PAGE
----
Sports

LONGLEY

Blue Jays put on hitting clinic, destroy Reds

By Rob Longley, Toronto Sun

Toronto - 

If he dared turn on his phone following Monday’s blowout loss at the Rogers Centre, Joey Votto would have had some predictable messages waiting.

The Etobicoke native has a family and friends group that are hard-core Blue Jays fans, many of whom would like to see the big Cincinnati Reds first baseman come home.

If he was ever tempted to explore the option (he’s not), the Jays put on quite a show in the opener of a three-game inter-league series.

The offence was in full destructive mode as an impressive display at the plate led to a 17-2 throttling of the young Reds.

Start with a Troy Tulowitkzi grand slam, add in a three-run shot from Justin Smoak and a two-run blast by Russell Martin and the carnage was plenty.

The hits just kept on coming — 23 in total, just two shy of the club record and the third most in Jays history.

“It’s amazing,” starting and winning Jays pitcher Marcus Stroman said. ‘You’re starting to see how talented and capable we are. We’re just getting hot.

“I’m excited for this stretch now. We’re in a great place.”

Besides the homers, red-hot second baseman Devon Travis and left fielder Ezequiel Carrera each had four hits, the first time two Jays had that many in a game since 2013.

Travis has now hit safely in 14 consecutive contests and is batting a whopping .473 over that stretch, with 15 RBI. It’s the longest hitting streak by a Jays player this season.

“We were waiting on one of those,” said Jays manager John Gibbons, whose team has won six of its past seven and now has a 24-27 record. “Those games are very rare at the big-league level so enjoy ‘em when you get ‘em.”

HIT MEN

How prolific was the Jays offence overall through three hours and six minutes of home-team fun? They scored multiple runs in six of eight innings. Makes one wonder what happened in the first and the sixth when they were blanked.

How bad was it for the Reds? It was the first time they allowed 23 hits in a game in more than three decades (May, 1985.)

Staked to more run support than a starter should ever need, Stroman improved his record to 6-2 and lowered his ERA to 3.28. Now on a five-game winning streak, Stroman allowed five hits over six innings, striking out five.

It was certainly an impressive series start vs. the Reds in what could be a big week for the Jays, ending as it does with a four-game series against the AL East leading New York Yankees.

TULO TALK

In his third game back after a lengthy stretch on the disabled list, Tulowitzki bombed the fourth grand slam of his career and second as a Jay.

While Gibbons figures it will take time for Tulowitzki and fellow DL escapee Josh Donaldson to hit their best form, the former isn’t worried.

“I was just trying to get a good pitch, trying to get a good swing on it and keep it as simple as I possibly can,” Tulowitzki said. “On the grand slam, I got a good pitch to hit and it kind of broke the game open.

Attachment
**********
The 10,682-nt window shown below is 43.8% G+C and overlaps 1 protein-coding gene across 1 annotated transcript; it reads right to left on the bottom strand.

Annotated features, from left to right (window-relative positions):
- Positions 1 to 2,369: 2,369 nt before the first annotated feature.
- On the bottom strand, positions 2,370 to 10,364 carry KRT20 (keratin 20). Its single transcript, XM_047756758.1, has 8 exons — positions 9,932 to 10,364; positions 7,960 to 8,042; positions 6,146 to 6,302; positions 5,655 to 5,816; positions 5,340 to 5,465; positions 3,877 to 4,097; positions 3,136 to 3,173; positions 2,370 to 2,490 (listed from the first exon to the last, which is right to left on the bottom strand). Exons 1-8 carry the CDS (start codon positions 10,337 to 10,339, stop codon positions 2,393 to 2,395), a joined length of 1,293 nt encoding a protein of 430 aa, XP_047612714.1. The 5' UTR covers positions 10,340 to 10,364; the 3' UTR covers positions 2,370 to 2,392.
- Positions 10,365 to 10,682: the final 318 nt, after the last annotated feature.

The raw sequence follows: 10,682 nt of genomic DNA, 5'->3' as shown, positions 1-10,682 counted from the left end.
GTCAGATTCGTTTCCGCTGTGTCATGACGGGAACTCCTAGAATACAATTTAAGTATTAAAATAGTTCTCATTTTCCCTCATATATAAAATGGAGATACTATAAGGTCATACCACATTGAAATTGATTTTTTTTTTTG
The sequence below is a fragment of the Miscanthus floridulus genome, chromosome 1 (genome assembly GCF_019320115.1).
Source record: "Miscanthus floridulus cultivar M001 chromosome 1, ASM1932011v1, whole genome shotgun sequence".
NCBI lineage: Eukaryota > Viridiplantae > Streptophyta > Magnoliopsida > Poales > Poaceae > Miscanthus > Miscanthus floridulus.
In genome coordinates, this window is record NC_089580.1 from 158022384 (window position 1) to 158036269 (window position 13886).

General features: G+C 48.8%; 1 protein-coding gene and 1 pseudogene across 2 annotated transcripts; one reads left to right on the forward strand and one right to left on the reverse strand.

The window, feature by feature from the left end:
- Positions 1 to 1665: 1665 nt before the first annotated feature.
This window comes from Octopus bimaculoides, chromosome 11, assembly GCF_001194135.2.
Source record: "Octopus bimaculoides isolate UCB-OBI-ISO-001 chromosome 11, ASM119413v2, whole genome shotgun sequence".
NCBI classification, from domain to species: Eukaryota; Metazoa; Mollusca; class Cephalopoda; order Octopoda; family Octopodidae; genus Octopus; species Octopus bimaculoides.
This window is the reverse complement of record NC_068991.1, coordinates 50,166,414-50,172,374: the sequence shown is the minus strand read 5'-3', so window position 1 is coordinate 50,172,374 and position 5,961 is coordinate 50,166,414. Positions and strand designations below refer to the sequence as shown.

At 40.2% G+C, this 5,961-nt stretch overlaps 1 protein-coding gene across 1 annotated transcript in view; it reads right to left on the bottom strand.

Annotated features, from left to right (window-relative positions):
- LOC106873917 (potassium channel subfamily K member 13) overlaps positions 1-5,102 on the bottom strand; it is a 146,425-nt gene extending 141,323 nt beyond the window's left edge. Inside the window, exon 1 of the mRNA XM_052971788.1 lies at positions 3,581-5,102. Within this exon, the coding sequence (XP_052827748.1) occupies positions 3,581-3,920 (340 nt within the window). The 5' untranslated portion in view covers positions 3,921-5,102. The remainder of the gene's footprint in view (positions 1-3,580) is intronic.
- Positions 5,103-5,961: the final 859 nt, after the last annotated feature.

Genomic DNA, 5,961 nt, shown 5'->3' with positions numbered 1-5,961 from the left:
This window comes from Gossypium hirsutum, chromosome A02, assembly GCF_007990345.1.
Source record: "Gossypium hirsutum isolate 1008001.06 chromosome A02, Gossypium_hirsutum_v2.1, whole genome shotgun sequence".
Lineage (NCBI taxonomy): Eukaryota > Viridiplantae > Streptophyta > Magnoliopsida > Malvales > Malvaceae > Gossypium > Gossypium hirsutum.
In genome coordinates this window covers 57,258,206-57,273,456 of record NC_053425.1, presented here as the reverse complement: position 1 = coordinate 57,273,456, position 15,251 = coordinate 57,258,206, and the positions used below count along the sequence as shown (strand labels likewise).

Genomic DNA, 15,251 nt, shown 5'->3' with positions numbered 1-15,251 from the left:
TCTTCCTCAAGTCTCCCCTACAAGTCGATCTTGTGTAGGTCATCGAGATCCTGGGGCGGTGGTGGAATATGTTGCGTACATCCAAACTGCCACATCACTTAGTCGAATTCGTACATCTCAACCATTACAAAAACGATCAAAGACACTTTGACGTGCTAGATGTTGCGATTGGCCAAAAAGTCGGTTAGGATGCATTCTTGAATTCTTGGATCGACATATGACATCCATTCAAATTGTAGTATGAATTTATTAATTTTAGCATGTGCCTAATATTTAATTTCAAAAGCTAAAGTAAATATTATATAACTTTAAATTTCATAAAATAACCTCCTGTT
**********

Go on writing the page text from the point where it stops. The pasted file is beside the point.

“Hopefully we can catch some momentum offensively and take it over to (Tuesday) and keep it going.”

THIRD'S A CHARM

With some generous help from that non household name - Reds starter Lisalverto Bonilla - and a struggling reliever, Robert Stephenson, the Jays blew this non-contest wide open in the third inning.

The highlight was Tulowitzki’s slam off of Stephenson, the fourth of the Jays shortstop’s career. But when the damage was finally done, the Reds had given up five runs in the frame. Remarkably, it was to get worse for shaky Stephenson.

After giving up three more runs in the fourth and fifth, Stephenson exited with 10 hits in two innings of work, allowing seven runs (six earned) in the process.

CATCH SOME BREATH

With a night game Tuesday followed by a day game Wednesday leading into the four-game series vs. the Yankees, the blowout had some benefits.

Gibbons liberally substituted defensively late in the game and didn’t have to overwork his bullpen, which has been busy of late.

“You have a chance for guys to get off their feet a little bit,” Gibbons said. “The bullpen definitely needed a rest.”

The potential casualty, Gibbons suggested playfully, Tuesday’s starter J.A. Happ.

“You feel bad for Happ,” Gibbons joked. “He’s got to pitch tomorrow. You hope you didn’t waste it all.”

GAME ON

The Reds actually opened the scoring, thanks to the man purported to be the fastest in baseball. Leadoff hitter Billy Hamilton got on base with a bunt, stole his league-leading 27th base of the season then came home on an Adam Duvall single … Well worth the price of admission, since his

debut in September 2013, Hamilton has stolen 211 bags, the most in baseball … It may have been Votto’s homecoming, but it was another Toronto-born, 2002 draft pick who had a more memorable night. Jays catcher Martin got the Toronto offence started with a two-run homer in the second inning, bringing home Smoak. Martin later added a single and a double for a three-hit night … Smoak’s team-leading 12th homer of the season came in the fourth and leaves him just two shy of his total for all of last year … In Kevin Pillar’s world, there really is no such thing as a warning track. The Jays centre fielder was at it again on Monday, getting a quick jump and then tracking down a sharply struck ball from the Reds Scott Schebler to lead off the second … Good clean AL East fun? Jays fans cheered with delight at a between-innings video highlight of Red Sox pitcher David Price giving up a two-run homer.